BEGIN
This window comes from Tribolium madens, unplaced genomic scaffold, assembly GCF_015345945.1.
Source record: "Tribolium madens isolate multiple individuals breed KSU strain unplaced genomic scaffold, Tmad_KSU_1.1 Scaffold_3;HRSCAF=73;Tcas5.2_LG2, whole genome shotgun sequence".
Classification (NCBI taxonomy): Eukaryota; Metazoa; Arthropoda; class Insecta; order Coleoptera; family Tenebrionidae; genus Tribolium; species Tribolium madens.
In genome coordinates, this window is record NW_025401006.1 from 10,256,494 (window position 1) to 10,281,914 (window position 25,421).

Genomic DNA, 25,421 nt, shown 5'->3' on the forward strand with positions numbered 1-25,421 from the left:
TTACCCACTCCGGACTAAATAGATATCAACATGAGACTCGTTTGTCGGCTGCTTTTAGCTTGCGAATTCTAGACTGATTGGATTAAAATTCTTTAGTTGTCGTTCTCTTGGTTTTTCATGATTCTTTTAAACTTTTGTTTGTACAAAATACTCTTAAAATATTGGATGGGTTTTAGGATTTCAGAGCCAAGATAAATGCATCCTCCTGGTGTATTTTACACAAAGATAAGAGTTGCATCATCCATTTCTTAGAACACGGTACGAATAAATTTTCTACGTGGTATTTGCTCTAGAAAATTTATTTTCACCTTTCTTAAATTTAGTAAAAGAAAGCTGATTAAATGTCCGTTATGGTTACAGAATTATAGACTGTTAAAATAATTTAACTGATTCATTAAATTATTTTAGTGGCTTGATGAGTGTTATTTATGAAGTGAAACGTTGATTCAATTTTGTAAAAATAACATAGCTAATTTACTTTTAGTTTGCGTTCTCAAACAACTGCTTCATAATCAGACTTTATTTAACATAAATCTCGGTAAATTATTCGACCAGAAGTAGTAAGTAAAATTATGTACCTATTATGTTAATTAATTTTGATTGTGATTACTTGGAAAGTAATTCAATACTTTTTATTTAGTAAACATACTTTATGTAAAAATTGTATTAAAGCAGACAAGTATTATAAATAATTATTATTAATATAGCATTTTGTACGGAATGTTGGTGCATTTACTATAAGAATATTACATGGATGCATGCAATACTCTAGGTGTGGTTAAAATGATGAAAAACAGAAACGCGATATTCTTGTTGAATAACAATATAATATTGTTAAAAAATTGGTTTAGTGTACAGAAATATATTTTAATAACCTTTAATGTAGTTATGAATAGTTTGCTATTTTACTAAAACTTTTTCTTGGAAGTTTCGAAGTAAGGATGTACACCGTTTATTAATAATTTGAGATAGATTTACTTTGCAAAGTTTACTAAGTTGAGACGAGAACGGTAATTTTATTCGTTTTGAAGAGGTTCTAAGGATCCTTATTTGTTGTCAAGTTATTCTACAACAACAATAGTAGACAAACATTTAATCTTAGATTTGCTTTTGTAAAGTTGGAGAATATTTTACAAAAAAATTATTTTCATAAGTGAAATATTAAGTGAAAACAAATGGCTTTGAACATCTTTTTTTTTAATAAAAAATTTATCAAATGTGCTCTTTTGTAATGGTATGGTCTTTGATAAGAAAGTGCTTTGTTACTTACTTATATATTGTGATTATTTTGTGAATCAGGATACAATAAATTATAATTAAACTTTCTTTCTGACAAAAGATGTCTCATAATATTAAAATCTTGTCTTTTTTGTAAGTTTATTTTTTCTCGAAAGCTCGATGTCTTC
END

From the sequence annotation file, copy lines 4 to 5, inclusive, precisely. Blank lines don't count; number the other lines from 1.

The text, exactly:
In genome coordinates, this window is record NW_025401006.1 from 10,256,494 (window position 1) to 10,281,914 (window position 25,421).

Genomic DNA, 25,421 nt, shown 5'->3' on the forward strand with positions numbered 1-25,421 from the left: